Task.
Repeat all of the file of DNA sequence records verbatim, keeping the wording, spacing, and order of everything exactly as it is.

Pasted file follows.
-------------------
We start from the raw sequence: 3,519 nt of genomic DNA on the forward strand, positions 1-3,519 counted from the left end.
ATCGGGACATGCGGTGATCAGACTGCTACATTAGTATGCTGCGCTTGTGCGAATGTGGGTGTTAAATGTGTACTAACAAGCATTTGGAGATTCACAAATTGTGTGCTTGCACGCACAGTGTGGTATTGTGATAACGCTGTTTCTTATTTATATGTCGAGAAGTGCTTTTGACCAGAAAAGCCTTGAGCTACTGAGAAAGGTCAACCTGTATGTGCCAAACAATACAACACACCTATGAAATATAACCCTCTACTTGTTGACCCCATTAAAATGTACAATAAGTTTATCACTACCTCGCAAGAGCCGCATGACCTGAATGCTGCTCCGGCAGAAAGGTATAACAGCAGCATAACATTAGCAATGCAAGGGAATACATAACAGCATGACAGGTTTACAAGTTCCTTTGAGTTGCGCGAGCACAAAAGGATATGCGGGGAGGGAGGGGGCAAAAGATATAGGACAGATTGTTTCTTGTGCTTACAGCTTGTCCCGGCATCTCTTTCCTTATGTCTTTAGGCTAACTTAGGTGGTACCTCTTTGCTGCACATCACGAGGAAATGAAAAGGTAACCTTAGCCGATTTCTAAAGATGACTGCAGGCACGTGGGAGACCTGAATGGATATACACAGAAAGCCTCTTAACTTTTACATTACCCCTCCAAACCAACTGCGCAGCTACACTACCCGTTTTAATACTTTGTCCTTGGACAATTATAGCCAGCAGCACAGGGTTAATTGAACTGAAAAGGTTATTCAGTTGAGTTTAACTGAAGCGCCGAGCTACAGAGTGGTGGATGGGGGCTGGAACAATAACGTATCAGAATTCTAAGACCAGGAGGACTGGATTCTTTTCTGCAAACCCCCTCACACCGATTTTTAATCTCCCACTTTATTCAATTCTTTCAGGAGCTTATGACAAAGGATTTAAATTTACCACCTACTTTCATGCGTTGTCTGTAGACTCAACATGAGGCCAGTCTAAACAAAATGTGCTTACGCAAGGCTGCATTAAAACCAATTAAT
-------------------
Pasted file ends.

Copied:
We start from the raw sequence: 3,519 nt of genomic DNA on the forward strand, positions 1-3,519 counted from the left end.
ATCGGGACATGCGGTGATCAGACTGCTACATTAGTATGCTGCGCTTGTGCGAATGTGGGTGTTAAATGTGTACTAACAAGCATTTGGAGATTCACAAATTGTGTGCTTGCACGCACAGTGTGGTATTGTGATAACGCTGTTTCTTATTTATATGTCGAGAAGTGCTTTTGACCAGAAAAGCCTTGAGCTACTGAGAAAGGTCAACCTGTATGTGCCAAACAATACAACACACCTATGAAATATAACCCTCTACTTGTTGACCCCATTAAAATGTACAATAAGTTTATCACTACCTCGCAAGAGCCGCATGACCTGAATGCTGCTCCGGCAGAAAGGTATAACAGCAGCATAACATTAGCAATGCAAGGGAATACATAACAGCATGACAGGTTTACAAGTTCCTTTGAGTTGCGCGAGCACAAAAGGATATGCGGGGAGGGAGGGGGCAAAAGATATAGGACAGATTGTTTCTTGTGCTTACAGCTTGTCCCGGCATCTCTTTCCTTATGTCTTTAGGCTAACTTAGGTGGTACCTCTTTGCTGCACATCACGAGGAAATGAAAAGGTAACCTTAGCCGATTTCTAAAGATGACTGCAGGCACGTGGGAGACCTGAATGGATATACACAGAAAGCCTCTTAACTTTTACATTACCCCTCCAAACCAACTGCGCAGCTACACTACCCGTTTTAATACTTTGTCCTTGGACAATTATAGCCAGCAGCACAGGGTTAATTGAACTGAAAAGGTTATTCAGTTGAGTTTAACTGAAGCGCCGAGCTACAGAGTGGTGGATGGGGGCTGGAACAATAACGTATCAGAATTCTAAGACCAGGAGGACTGGATTCTTTTCTGCAAACCCCCTCACACCGATTTTTAATCTCCCACTTTATTCAATTCTTTCAGGAGCTTATGACAAAGGATTTAAATTTACCACCTACTTTCATGCGTTGTCTGTAGACTCAACATGAGGCCAGTCTAAACAAAATGTGCTTACGCAAGGCTGCATTAAAACCAATTAAT